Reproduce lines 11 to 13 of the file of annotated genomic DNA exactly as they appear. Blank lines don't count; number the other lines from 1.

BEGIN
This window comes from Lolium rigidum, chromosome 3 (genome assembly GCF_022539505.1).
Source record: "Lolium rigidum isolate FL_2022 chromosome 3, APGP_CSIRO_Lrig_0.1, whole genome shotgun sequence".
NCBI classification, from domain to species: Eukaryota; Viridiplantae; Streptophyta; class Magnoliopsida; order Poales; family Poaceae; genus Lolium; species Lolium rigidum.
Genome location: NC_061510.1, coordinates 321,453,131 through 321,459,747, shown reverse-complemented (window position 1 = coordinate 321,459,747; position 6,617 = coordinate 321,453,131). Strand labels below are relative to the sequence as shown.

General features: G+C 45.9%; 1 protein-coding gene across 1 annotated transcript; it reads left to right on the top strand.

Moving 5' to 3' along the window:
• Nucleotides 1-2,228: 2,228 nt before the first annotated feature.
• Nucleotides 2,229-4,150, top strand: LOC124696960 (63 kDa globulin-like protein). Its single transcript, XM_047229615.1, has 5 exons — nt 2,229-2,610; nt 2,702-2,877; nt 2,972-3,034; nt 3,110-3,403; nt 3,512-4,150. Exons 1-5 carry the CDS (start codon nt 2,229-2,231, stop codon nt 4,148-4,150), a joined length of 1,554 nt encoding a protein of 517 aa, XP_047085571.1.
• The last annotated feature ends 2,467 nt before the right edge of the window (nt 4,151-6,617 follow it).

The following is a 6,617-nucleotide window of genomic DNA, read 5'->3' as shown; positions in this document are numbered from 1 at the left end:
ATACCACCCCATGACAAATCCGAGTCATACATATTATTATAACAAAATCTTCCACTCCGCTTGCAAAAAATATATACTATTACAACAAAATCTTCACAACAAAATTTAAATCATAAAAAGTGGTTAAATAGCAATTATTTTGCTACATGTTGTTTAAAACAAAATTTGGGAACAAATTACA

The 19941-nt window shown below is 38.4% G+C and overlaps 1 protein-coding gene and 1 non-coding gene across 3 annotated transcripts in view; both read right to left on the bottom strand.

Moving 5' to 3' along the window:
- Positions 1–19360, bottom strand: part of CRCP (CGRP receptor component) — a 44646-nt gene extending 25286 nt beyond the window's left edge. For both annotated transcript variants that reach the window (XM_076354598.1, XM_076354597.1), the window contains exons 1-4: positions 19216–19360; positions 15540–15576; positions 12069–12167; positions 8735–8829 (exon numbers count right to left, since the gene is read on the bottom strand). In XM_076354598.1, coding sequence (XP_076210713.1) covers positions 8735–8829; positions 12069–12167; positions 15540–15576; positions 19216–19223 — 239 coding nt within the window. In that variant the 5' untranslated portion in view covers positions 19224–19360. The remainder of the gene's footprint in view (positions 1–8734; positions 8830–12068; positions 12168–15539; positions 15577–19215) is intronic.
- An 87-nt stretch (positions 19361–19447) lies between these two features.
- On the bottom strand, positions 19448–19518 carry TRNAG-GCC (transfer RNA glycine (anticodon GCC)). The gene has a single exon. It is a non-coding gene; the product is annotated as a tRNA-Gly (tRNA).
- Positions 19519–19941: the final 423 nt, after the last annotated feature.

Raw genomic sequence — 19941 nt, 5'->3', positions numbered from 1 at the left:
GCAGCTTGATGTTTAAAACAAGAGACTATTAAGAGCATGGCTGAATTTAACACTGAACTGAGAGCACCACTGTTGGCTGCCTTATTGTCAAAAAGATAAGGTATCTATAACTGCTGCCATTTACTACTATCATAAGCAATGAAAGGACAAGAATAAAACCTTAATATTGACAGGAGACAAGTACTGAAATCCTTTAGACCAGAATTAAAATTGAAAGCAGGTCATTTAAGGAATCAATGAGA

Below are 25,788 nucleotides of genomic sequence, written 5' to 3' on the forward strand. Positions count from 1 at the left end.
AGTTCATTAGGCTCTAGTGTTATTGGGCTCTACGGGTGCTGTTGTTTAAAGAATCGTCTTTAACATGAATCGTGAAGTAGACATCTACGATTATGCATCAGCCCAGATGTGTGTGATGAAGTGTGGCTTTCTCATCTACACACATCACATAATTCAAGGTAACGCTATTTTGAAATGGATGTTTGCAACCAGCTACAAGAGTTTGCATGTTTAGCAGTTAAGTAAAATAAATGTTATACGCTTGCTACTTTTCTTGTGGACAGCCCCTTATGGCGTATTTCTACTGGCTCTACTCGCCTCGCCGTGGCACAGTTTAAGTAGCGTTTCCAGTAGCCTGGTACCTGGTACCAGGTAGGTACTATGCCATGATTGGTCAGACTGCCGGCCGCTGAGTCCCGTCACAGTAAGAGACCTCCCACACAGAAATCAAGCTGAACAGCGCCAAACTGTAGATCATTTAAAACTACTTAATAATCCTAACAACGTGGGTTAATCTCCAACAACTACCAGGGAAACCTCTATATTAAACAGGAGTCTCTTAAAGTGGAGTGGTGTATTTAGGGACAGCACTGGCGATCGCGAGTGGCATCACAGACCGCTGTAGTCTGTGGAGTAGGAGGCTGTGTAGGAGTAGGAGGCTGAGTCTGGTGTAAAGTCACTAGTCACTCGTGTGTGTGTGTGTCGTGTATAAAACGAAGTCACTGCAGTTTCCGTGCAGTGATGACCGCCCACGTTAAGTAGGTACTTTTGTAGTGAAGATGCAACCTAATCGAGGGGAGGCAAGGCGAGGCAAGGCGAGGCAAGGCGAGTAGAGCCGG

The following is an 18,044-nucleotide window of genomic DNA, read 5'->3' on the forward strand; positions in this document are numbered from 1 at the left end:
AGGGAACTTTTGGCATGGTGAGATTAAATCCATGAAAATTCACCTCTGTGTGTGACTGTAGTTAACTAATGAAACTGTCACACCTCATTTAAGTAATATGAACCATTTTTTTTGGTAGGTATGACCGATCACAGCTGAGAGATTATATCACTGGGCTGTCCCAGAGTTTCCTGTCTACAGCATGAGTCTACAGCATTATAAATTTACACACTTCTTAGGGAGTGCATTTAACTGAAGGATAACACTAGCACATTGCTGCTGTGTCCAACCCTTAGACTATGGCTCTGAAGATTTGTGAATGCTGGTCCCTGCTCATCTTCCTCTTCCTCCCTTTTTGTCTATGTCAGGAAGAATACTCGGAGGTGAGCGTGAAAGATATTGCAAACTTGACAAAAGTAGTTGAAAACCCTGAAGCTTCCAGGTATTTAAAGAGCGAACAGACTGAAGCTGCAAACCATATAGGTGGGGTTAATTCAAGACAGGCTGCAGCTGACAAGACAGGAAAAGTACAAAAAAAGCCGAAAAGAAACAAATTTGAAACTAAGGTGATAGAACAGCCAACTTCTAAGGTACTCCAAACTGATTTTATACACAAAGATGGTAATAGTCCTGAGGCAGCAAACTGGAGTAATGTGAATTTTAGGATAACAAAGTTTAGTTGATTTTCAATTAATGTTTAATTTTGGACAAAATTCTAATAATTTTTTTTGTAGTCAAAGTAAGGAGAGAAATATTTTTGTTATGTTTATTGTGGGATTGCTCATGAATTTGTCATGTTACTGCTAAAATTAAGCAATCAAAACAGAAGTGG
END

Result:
ATACCACCCCATGACAAATCCGAGTCATACATATTATTATAACAAAATCTTCCACTCCGCTTGCAAAAAATATATACTATTACAACAAAATCTTCACAACAAAATTTAAATCATAAAAAGTGGTTAAATAGCAATTATTTTGCTACATGTTGTTTAAAACAAAATTTGGGAACAAATTACA

The 19941-nt window shown below is 38.4% G+C and overlaps 1 protein-coding gene and 1 non-coding gene across 3 annotated transcripts in view; both read right to left on the bottom strand.

Moving 5' to 3' along the window: